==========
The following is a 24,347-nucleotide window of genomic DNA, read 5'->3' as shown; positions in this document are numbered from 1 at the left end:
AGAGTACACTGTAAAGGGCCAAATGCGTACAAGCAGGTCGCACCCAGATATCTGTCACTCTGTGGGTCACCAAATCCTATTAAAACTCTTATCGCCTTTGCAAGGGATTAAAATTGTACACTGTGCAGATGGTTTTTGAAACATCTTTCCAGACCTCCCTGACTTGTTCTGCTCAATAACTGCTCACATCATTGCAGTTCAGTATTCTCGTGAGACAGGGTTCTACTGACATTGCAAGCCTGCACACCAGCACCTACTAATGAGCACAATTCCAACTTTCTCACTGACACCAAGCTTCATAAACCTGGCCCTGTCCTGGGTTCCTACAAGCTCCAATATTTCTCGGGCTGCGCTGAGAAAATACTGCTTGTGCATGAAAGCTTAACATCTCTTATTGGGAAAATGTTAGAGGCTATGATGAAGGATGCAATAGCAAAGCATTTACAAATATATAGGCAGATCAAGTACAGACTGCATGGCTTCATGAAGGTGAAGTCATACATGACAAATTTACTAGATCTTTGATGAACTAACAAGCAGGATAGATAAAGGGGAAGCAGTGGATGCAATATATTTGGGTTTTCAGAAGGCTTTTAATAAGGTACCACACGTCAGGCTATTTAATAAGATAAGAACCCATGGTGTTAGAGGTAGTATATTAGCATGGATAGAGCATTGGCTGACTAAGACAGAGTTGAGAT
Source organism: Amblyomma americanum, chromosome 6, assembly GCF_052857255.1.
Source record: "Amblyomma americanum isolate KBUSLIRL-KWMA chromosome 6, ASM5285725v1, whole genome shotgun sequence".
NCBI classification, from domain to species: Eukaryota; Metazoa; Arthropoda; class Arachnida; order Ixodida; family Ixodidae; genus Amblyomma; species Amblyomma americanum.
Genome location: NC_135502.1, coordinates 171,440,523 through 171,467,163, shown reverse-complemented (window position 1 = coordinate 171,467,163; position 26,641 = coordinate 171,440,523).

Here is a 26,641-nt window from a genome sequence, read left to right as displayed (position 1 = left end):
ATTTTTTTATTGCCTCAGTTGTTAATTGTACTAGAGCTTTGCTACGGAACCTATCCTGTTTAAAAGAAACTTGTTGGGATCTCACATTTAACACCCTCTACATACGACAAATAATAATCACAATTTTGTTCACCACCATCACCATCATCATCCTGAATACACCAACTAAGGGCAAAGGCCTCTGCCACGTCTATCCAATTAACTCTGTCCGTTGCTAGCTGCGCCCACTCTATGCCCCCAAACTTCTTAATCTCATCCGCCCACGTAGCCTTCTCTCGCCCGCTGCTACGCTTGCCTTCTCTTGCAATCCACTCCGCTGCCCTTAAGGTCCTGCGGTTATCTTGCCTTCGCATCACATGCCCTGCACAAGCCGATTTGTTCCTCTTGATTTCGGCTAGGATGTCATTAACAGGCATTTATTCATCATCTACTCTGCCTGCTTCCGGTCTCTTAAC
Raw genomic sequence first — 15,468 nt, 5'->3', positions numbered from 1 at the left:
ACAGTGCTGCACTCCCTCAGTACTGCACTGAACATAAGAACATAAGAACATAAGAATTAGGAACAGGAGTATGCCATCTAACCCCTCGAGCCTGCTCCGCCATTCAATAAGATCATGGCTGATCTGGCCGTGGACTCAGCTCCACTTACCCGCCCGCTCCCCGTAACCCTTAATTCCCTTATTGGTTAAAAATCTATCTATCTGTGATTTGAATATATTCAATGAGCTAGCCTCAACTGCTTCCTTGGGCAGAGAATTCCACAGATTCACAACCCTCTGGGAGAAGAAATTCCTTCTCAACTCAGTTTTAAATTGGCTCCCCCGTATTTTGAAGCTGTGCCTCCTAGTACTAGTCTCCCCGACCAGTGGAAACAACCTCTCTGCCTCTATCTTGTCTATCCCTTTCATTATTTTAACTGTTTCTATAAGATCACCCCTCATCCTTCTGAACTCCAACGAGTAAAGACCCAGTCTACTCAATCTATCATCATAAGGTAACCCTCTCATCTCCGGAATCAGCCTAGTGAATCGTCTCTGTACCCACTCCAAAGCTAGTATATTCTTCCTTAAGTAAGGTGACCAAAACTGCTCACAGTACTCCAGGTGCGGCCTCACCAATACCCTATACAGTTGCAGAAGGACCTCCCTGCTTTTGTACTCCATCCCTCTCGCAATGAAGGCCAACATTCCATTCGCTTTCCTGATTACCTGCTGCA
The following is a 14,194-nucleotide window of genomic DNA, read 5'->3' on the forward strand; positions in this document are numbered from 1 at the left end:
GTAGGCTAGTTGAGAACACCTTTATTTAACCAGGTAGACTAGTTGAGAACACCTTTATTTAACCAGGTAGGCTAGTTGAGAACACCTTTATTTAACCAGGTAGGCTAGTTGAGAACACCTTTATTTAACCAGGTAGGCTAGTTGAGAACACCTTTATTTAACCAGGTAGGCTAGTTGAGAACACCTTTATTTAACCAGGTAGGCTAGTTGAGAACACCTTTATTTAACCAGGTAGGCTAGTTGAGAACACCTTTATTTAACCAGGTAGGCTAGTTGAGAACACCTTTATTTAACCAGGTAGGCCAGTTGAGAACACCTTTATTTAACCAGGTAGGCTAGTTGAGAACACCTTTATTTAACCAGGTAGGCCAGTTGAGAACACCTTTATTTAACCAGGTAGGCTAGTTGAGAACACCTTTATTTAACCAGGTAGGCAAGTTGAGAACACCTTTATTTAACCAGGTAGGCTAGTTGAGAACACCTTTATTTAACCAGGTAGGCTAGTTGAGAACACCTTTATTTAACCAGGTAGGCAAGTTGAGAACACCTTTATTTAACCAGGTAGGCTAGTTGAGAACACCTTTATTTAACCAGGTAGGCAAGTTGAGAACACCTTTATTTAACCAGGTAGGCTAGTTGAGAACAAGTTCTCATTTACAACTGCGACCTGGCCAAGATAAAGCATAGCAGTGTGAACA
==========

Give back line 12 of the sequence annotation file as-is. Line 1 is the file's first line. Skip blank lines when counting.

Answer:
GTAGGCTAGTTGAGAACACCTTTATTTAACCAGGTAGACTAGTTGAGAACACCTTTATTTAACCAGGTAGGCTAGTTGAGAACACCTTTATTTAACCAGGTAGGCTAGTTGAGAACACCTTTATTTAACCAGGTAGGCTAGTTGAGAACACCTTTATTTAACCAGGTAGGCTAGTTGAGAACACCTTTATTTAACCAGGTAGGCTAGTTGAGAACACCTTTATTTAACCAGGTAGGCTAGTTGAGAACACCTTTATTTAACCAGGTAGGCTAGTTGAGAACACCTTTATTTAACCAGGTAGGCCAGTTGAGAACACCTTTATTTAACCAGGTAGGCTAGTTGAGAACACCTTTATTTAACCAGGTAGGCCAGTTGAGAACACCTTTATTTAACCAGGTAGGCTAGTTGAGAACACCTTTATTTAACCAGGTAGGCAAGTTGAGAACACCTTTATTTAACCAGGTAGGCTAGTTGAGAACACCTTTATTTAACCAGGTAGGCTAGTTGAGAACACCTTTATTTAACCAGGTAGGCAAGTTGAGAACACCTTTATTTAACCAGGTAGGCTAGTTGAGAACACCTTTATTTAACCAGGTAGGCAAGTTGAGAACACCTTTATTTAACCAGGTAGGCTAGTTGAGAACAAGTTCTCATTTACAACTGCGACCTGGCCAAGATAAAGCATAGCAGTGTGAACA